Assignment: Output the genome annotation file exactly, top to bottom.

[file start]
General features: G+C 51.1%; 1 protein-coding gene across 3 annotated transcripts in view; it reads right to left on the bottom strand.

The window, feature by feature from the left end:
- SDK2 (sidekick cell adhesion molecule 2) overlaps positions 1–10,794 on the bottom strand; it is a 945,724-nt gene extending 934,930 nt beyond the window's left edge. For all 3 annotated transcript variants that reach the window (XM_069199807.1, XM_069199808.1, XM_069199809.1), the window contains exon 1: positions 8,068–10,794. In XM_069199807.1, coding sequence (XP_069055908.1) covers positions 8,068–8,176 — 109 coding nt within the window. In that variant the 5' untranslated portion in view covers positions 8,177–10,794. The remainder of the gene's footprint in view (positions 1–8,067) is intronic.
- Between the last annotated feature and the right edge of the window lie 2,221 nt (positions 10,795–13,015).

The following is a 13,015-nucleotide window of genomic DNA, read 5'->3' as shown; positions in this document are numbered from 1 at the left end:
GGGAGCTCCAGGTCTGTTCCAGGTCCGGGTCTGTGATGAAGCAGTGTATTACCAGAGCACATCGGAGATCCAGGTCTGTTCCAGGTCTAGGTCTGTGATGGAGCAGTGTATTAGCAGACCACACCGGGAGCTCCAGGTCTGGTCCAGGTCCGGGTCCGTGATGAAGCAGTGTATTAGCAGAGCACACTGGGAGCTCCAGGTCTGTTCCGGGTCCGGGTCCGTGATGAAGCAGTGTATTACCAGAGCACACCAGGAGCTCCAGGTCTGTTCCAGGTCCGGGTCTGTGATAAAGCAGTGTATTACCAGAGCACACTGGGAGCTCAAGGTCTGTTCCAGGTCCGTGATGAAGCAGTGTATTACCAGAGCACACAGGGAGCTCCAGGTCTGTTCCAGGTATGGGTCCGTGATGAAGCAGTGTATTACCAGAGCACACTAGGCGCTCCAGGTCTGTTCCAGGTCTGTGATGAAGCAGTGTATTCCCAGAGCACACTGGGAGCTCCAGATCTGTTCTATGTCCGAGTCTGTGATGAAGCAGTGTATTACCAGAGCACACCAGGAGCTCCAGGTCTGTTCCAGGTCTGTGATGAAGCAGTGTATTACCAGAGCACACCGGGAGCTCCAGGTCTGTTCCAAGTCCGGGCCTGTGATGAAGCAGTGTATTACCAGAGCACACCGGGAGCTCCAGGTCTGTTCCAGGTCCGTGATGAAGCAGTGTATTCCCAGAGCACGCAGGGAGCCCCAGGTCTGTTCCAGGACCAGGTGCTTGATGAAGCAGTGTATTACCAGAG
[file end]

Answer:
General features: G+C 51.1%; 1 protein-coding gene across 3 annotated transcripts in view; it reads right to left on the bottom strand.

The window, feature by feature from the left end:
- SDK2 (sidekick cell adhesion molecule 2) overlaps positions 1–10,794 on the bottom strand; it is a 945,724-nt gene extending 934,930 nt beyond the window's left edge. For all 3 annotated transcript variants that reach the window (XM_069199807.1, XM_069199808.1, XM_069199809.1), the window contains exon 1: positions 8,068–10,794. In XM_069199807.1, coding sequence (XP_069055908.1) covers positions 8,068–8,176 — 109 coding nt within the window. In that variant the 5' untranslated portion in view covers positions 8,177–10,794. The remainder of the gene's footprint in view (positions 1–8,067) is intronic.
- Between the last annotated feature and the right edge of the window lie 2,221 nt (positions 10,795–13,015).

The following is a 13,015-nucleotide window of genomic DNA, read 5'->3' as shown; positions in this document are numbered from 1 at the left end:
GGGAGCTCCAGGTCTGTTCCAGGTCCGGGTCTGTGATGAAGCAGTGTATTACCAGAGCACATCGGAGATCCAGGTCTGTTCCAGGTCTAGGTCTGTGATGGAGCAGTGTATTAGCAGACCACACCGGGAGCTCCAGGTCTGGTCCAGGTCCGGGTCCGTGATGAAGCAGTGTATTAGCAGAGCACACTGGGAGCTCCAGGTCTGTTCCGGGTCCGGGTCCGTGATGAAGCAGTGTATTACCAGAGCACACCAGGAGCTCCAGGTCTGTTCCAGGTCCGGGTCTGTGATAAAGCAGTGTATTACCAGAGCACACTGGGAGCTCAAGGTCTGTTCCAGGTCCGTGATGAAGCAGTGTATTACCAGAGCACACAGGGAGCTCCAGGTCTGTTCCAGGTATGGGTCCGTGATGAAGCAGTGTATTACCAGAGCACACTAGGCGCTCCAGGTCTGTTCCAGGTCTGTGATGAAGCAGTGTATTCCCAGAGCACACTGGGAGCTCCAGATCTGTTCTATGTCCGAGTCTGTGATGAAGCAGTGTATTACCAGAGCACACCAGGAGCTCCAGGTCTGTTCCAGGTCTGTGATGAAGCAGTGTATTACCAGAGCACACCGGGAGCTCCAGGTCTGTTCCAAGTCCGGGCCTGTGATGAAGCAGTGTATTACCAGAGCACACCGGGAGCTCCAGGTCTGTTCCAGGTCCGTGATGAAGCAGTGTATTCCCAGAGCACGCAGGGAGCCCCAGGTCTGTTCCAGGACCAGGTGCTTGATGAAGCAGTGTATTACCAGAG